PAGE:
The phenomenon of neurogenesis in adult animals, which has therapeutic potential in treating neurodegenerative diseases, leads to several questions: What controls the pattern of connections formed by new cells? How is the stability of memory and of information processing maintained when cells and synapses are constantly being lost and new ones produced?
To answer these questions we intend to investigate neurogenesis in the mammalian olfactory bulb, using a combination of computational modeling and electrophysiology. We propose to develop a detailed, biologically-realistic computational model of the olfactory bulb neuronal network, incorporating recent findings about neuronal membrane and synaptic properties, and obtaining new experimental data as necessary to constrain the model. Using this model we will investigate odor information processing, learning and memory in the olfactory bulb, and how these are affected by neurogenesis. Use of a computational model will allow us to quickly perform simulation experiments to investigate alternative hypotheses. The most promising simulation results will be tested by experimental methods: patch-clamp electrophysiology in mouse olfactory bulb slices, and possibly behavioral methods.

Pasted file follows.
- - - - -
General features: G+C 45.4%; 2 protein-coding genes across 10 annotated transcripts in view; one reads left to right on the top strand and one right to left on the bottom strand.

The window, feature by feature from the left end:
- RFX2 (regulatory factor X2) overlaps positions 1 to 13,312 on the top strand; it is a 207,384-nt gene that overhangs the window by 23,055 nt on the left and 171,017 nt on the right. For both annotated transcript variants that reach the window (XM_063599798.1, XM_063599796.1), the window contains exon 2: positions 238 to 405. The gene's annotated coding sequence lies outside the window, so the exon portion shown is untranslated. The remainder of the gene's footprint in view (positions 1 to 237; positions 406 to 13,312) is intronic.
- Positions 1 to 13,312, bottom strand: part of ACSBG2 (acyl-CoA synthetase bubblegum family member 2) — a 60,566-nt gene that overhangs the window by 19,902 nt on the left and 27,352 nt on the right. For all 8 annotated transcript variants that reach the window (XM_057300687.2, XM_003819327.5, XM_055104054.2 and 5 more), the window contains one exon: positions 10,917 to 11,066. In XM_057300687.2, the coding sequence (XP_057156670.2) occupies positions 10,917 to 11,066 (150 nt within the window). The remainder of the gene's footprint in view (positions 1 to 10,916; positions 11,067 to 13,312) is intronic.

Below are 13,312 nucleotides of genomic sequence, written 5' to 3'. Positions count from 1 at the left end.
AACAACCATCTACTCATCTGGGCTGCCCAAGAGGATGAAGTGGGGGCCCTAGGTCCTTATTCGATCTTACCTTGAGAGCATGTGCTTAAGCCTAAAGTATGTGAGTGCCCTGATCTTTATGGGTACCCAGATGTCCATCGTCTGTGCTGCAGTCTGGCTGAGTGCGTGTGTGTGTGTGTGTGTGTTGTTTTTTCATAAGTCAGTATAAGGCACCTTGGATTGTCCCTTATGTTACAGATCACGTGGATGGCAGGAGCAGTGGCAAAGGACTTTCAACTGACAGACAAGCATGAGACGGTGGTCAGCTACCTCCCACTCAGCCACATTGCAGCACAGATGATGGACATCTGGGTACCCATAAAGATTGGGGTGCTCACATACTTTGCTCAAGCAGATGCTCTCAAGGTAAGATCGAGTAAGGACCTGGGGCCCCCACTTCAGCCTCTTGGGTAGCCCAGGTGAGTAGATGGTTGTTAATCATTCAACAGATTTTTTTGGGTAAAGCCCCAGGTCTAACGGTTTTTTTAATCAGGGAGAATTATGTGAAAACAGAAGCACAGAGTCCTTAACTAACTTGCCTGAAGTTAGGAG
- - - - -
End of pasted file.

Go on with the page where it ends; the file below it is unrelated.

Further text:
Updated on 10/03/2014
Perception and Memory Laboratory
Institut Pasteur, Bâtiment Fernbach
25 rue du Dr. Roux
75724 Paris CEDEX 15, France